1) I am an orange of the naval variety. I am a freak, a limb sport, a genetic mutation. Nobody grafted me originally, I just appeared as a different limb on a regular navel tree growing in Venezuela. Even today, I am considered a chimera, which means I am genetically unstable. But Iíve been partying with some big wongs and bloods lately and you wanna talk unstable? Anyway here's what makes me cool. First, I often have variegated leaves, which is pretty neat compared to the bland old green leaves of a regular orange tree. But my internal color is what gives me star quality. Not bloody red, but pink, salmon pink, similar to a Star Ruby grapefruit. In the USA I grow best in California although I was first cloned in Florida groves, I lacked the rich flavor and bright color my western crop provided. Finally, my flavor can't beat. If you are lucky enough to find and peel me, youíll taste my wonderfully distinctive, rich, sweetness. Sometimes described as the "tutti-frutti orange" I am available late fall through early winter and I don't hang around long. Remember I am unstable, so grab me while you can cause you never know what Iíll turn into next.

2) I was a special effect before they were born. As the fruit of the Swiss Cheese plant, I am a member of the arum Lily family. I am the only edible philodendron. My large beautiful sturdy leaves make me a very suitable houseplant. Originally from Mexico (called Mexican Breadfruit, later known as the shingle plant) my survival techniques have allowed me to thrive around the world. We are very complicated to eat, but worth it. I will not ripen evenly! The green scales of my almost foot long lizard tail shaped body will loosen to expose my off-white colored, banana/mango/pineapple flavored spadix. When unripe, my oxalic acid and sharp calcium oxalate crystals will irritate and often numb the membranes of your mouth, tongue, and throat. Not to worry, you will only FEEL like you canít breath. To avoid this breathless possibility I am often wrapped in plastic so I will ripen more quickly and evenly. Excellent in fruit salads or eaten out of hand, I am also stunning in a cornucopia or fruit display.

3) I am probably most famous as a stick, although I have recently been seen in Buffalo with chicken parts. It all started when my wild ancestors were cultivated in the 16th century. Long considered a powerful aphrodisiac, my leaves were used by the Greeks to adorn the crown presented to victorious athletes. These stars also drank my wine. The Romans used me as a seasoning and as an elixir to aide digestion and soothe arthritic pain. Medieval magicians put my seeds in their shoes, hoping they would help them fly, but regretfully they did not. I am a fleshy, ribbed stalk that ranges in color from blanched white to dark green. My stalk, that can grow up to 16 inches, is my most popular part, but my leaves, seeds, and roots also are used. My most popular variety was cultivated in Kalamazoo, Michigan, in 1874. I was introduced to many consumers at local Michigan train stations, where I was handed out to passengers for free. In 1960 at Chicago's Ambassador East Hotel, I gained fame and recognition with bartenders. In 1897, I was featured as a muscle relaxer in the Sears, Roebuck & Co. catalog. Today, scientists believe that eating two of me a day will help reduce blood pressure. My crunch is created by the collapse of my numerous air filled cells. In the United States over two billion pounds of us are harvested annually. The average person consumes about 8 pounds of me a year. I am an excellent source of potassium and a good source of vitamin C, folic acid and vitamin B6.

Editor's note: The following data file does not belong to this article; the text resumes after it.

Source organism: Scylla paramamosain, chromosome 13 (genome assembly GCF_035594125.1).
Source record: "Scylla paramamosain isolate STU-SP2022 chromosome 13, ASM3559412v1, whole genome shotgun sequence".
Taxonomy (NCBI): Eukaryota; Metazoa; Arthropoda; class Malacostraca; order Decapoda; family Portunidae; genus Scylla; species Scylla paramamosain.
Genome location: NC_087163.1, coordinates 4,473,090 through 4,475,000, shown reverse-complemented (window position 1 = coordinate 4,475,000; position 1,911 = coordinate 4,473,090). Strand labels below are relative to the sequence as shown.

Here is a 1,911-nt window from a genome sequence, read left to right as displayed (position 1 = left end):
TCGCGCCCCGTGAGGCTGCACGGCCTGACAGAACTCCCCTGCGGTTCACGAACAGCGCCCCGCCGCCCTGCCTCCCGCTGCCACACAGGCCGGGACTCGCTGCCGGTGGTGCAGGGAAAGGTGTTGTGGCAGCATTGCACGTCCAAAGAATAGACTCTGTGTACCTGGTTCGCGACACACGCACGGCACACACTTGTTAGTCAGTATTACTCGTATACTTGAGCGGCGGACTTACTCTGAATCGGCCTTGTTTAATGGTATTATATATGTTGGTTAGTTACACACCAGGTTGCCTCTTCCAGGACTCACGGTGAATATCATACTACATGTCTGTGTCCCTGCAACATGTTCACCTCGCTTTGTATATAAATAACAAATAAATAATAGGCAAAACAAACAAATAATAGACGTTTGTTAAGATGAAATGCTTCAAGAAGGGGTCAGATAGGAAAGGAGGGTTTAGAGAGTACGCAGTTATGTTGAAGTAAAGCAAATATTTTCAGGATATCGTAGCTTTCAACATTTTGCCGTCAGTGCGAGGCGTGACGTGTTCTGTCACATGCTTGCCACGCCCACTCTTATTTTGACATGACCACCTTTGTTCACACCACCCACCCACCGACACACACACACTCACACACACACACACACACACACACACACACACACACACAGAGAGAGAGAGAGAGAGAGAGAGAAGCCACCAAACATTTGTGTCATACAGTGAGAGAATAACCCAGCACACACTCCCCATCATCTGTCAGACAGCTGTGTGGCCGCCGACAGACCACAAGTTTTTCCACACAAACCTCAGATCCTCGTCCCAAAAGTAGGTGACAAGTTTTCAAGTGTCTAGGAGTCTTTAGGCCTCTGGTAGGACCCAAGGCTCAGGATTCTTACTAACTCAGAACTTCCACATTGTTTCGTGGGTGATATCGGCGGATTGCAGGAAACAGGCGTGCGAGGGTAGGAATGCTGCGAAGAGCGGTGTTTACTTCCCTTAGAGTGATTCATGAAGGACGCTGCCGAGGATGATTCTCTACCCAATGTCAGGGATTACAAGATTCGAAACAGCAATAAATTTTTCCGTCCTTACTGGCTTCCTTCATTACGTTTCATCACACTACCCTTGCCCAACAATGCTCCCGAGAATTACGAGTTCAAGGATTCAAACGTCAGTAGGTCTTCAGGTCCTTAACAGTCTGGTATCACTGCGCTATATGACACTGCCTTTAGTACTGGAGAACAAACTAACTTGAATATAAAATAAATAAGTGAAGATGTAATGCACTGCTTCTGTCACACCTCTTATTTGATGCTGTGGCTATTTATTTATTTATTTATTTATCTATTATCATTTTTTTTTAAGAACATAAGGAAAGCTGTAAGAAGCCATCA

...can I stump anyone?
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Old 03-25-2006, 02:17 PM   #4
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These three were actually much easier than the first three. But I'm going to see if anyone else puts up the answer.
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Old 03-25-2006, 02:19 PM   #5
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Plum?? We have a plum orchard right near us and lots of plum trees right up the road. Are you sure that's the right answer?
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Old 03-25-2006, 02:26 PM   #6
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Quote:
Originally Posted by pdswife
Plum?? We have a plum orchard right near us and lots of plum trees right up the road. Are you sure that's the right answer?
It might be an older definition. But if you take out that first sentence, then plum is the only answer that fits.
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Old 03-25-2006, 02:27 PM   #7
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ahhhh, I see. Thanks IC
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Old 03-25-2006, 02:44 PM   #8
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Is the first one a blood orange?
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Old 03-25-2006, 11:55 PM   #9
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Quote:
Originally Posted by corazon90
Is the first one a blood orange?
You are close... but not 100%

Come on now, guys! I know IronChef can't be the only one to know these....

Keep guessing!